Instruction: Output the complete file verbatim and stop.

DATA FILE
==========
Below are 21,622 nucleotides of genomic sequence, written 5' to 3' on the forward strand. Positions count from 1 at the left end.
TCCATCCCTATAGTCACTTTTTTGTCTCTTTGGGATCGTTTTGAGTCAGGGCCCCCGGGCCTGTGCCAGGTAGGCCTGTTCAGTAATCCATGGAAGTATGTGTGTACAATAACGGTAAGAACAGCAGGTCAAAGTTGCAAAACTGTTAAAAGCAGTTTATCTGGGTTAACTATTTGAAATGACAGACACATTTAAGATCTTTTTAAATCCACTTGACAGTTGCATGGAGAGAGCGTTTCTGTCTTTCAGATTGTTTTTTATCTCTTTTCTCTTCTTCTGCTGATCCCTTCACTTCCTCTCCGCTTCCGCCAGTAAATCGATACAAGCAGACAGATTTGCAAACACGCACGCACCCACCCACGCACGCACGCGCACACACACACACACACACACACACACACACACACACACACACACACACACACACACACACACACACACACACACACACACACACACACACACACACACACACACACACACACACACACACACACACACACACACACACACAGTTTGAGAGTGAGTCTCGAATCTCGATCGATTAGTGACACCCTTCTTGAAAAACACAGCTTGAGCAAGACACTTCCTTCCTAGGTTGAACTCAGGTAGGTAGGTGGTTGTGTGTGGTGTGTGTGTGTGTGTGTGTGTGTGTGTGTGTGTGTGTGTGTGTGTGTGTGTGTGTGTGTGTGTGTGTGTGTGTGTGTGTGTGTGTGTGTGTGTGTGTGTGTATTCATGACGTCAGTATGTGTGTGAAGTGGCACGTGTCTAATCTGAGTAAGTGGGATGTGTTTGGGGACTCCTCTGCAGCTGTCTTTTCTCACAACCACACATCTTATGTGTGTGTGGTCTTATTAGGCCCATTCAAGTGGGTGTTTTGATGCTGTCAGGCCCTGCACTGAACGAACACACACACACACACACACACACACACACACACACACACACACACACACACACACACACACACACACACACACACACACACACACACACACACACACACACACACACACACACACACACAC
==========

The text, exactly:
Below are 21,622 nucleotides of genomic sequence, written 5' to 3' on the forward strand. Positions count from 1 at the left end.
TCCATCCCTATAGTCACTTTTTTGTCTCTTTGGGATCGTTTTGAGTCAGGGCCCCCGGGCCTGTGCCAGGTAGGCCTGTTCAGTAATCCATGGAAGTATGTGTGTACAATAACGGTAAGAACAGCAGGTCAAAGTTGCAAAACTGTTAAAAGCAGTTTATCTGGGTTAACTATTTGAAATGACAGACACATTTAAGATCTTTTTAAATCCACTTGACAGTTGCATGGAGAGAGCGTTTCTGTCTTTCAGATTGTTTTTTATCTCTTTTCTCTTCTTCTGCTGATCCCTTCACTTCCTCTCCGCTTCCGCCAGTAAATCGATACAAGCAGACAGATTTGCAAACACGCACGCACCCACCCACGCACGCACGCGCACACACACACACACACACACACACACACACACACACACACACACACACACACACACACACACACACACACACACACACACACACACACACACACACACACACACACACACACACACACACACACACACACACACACACACAGTTTGAGAGTGAGTCTCGAATCTCGATCGATTAGTGACACCCTTCTTGAAAAACACAGCTTGAGCAAGACACTTCCTTCCTAGGTTGAACTCAGGTAGGTAGGTGGTTGTGTGTGGTGTGTGTGTGTGTGTGTGTGTGTGTGTGTGTGTGTGTGTGTGTGTGTGTGTGTGTGTGTGTGTGTGTGTGTGTGTGTGTGTGTGTGTGTGTGTGTGTGTGTATTCATGACGTCAGTATGTGTGTGAAGTGGCACGTGTCTAATCTGAGTAAGTGGGATGTGTTTGGGGACTCCTCTGCAGCTGTCTTTTCTCACAACCACACATCTTATGTGTGTGTGGTCTTATTAGGCCCATTCAAGTGGGTGTTTTGATGCTGTCAGGCCCTGCACTGAACGAACACACACACACACACACACACACACACACACACACACACACACACACACACACACACACACACACACACACACACACACACACACACACACACACACACACACACACACACACACACACAC